Note: This was originally posted on the blog in November of 2013, but got lost in the shuffle with a transfer from one hosting service to another.
I haven’t played a lot of Bioshock: Infinite. I’ve got a lot of work on my hands at the moment, and I only finished King’s Quest I the other day. Hmmm. That’s an interesting combination of words to write in 2013. At any rate, I haven’t played a lot of the game, though I’ve played enough to sit down and write something relatively thoughtful. I hope.
First off, let’s discuss preconceptions. I absolutely adored the original Bioshock, as did many people. I’ve never encountered a twist so deliciously well done, and that game showed us what video games could do that other mediums could not. The role of the player was inverted, the linearity of first person shooters implicitly mocked, the mechanics and parameters of functioning gameplay presented as a major plot device. It was wonderful. More than that, the story did this central idea justice. Dodgy Irish accents aside, we were presented with a fully believable world. A vivid setting that suggested all kinds of backstories and origin myths that we might never have a chance to explore. That’s the key word really: exploration. Despite Bioshock’s linear progress you felt like you were exploring the city of Rapture. I ended the game as satisfied as I have ever been with a story told in a video game.
Then something funny happened. I have never gone back and replayed Bioshock. I played Half-Life 2 repeatedly for years. Come to think of it, maybe I’ll play Half-Life 2 again soon. But Bioshock? Never went back to that well. Bioshock 2 came and went. I didn’t particularly want to go back to Rapture. My interest never really solidified enough to give the game any kind of a shot despite numerous Steam sales, a friend loaning me his copy and the excellent (or so I hear and believe) Minerva’s Den DLC. The Bioshock spell had worn off, so much so in fact that I didn’t have time for Infinite either. I was a little worried by some of the ambition being put forth about the story and the setting and I wasn’t all that sold on Ken Levine’s interpretation of the historical context. The game was released, and I have a whole set of reviews, reactions and related articles in a bookmarked folder, waiting to be read once I’ve completed the game. Because, despite everything else and most unlike my approach to Bioshock 2 I always knew I would buy Bioshock: Infinite. I just expected to have problems with it.
Now, this might seem unfair. Truthfully, it’s completely unfair, unless the game ends up eliciting a more positive reaction from me because I went in with low expectations. However, this is why games can be different. And books, for that matter. Even as single-player games get shorter in length spent playing the game, I would have to believe (and certainly would hope) that people would have an issue with Bioshock: Infinite taking less than ten or twelve hours to complete. I’m not talking about speed runs here. I’m talking about cut scenes (or scenes set up to be as close to such as possible), talking to random NPCs, soaking in the atmosphere of the game. And shooting. The last of which I’ll address in another post at a future date. I want to enjoy the game, I want to luxuriate in it to a certain extent, I want to sit down and enjoy my time with it. A film will grab hold of my attention and demand that I stay focused from anywhere from ninety to one hundred and eighty minutes. A book can take a few days or a few weeks or even a few months. Video games, although this is somewhat dependent on the genre, can similarly be enjoyed at length. So, even if I do have issues with Bioshock: Infinite, I could still come away with a positive feeling about the whole thing.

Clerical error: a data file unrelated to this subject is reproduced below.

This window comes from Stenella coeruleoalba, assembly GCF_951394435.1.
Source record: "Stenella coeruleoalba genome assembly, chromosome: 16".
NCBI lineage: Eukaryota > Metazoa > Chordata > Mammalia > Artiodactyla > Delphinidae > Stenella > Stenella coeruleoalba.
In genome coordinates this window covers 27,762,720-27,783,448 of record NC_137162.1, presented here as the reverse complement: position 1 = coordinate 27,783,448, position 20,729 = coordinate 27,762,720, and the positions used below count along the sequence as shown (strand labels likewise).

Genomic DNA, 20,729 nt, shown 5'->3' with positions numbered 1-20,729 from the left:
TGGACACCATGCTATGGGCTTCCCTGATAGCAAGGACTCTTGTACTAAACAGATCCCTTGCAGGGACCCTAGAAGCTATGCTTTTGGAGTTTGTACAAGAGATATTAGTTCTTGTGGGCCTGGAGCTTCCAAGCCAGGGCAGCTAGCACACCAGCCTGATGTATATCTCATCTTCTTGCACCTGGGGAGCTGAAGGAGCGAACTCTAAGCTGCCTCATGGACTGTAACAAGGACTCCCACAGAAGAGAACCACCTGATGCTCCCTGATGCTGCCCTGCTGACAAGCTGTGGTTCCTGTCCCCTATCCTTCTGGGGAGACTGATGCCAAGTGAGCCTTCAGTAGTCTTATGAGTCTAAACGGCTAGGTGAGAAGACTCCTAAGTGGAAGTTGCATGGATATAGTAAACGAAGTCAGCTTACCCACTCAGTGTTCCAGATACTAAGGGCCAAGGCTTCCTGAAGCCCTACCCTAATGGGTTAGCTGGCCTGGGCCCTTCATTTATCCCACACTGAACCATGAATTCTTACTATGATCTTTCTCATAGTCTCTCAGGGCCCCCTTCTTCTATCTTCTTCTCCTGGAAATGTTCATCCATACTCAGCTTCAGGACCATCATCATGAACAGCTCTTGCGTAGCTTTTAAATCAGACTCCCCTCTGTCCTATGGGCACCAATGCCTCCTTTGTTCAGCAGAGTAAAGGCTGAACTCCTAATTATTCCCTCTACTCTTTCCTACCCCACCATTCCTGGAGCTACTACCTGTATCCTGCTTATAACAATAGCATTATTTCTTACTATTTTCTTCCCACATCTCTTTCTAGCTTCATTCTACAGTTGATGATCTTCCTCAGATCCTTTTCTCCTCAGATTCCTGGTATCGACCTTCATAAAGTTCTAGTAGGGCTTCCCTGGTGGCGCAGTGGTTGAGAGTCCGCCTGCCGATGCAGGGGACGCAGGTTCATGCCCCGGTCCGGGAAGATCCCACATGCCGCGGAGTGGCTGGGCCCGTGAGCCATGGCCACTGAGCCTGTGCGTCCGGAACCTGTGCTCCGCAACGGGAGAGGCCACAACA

So far, it has proven exactly thus. The dialogue is occasionally hokey, we’ve already had a dodgy Irish accent and a janitor determined to push the envelope in his role as a magical negro, speaking in an over the top accent that makes me a little uncomfortable and apparently recording audio diaries at rather odd moments that prove quite fortuitous to the plot. However, the positives are in greater number: the miscegenation raffle early in the game is a truly fantastic moment whether or not you choose to classify it as a reveal. The hinting at the “Vox Populi” terrorist group and the general propaganda has been fantastic, even if that is a bit of a silly name for said terrorist group. And the floating city…
My my, that city. What a dream this is. The moving buildings, the concept of different districts docking with others. The setting as a whole is wonderful. A quiet populace fully acquiesced to the notion of a theocratic supreme leader and the demonization of all cultures without and some groups imported to the underbelly of the city. I’m a little unclear on why exactly that was done, actually, other than to simply have people to clean up after the white folk. Maybe it’s that simple. I’m starting to worry that I’m going to encounter more of such simple solutions going forward. But we’ll see, I suppose.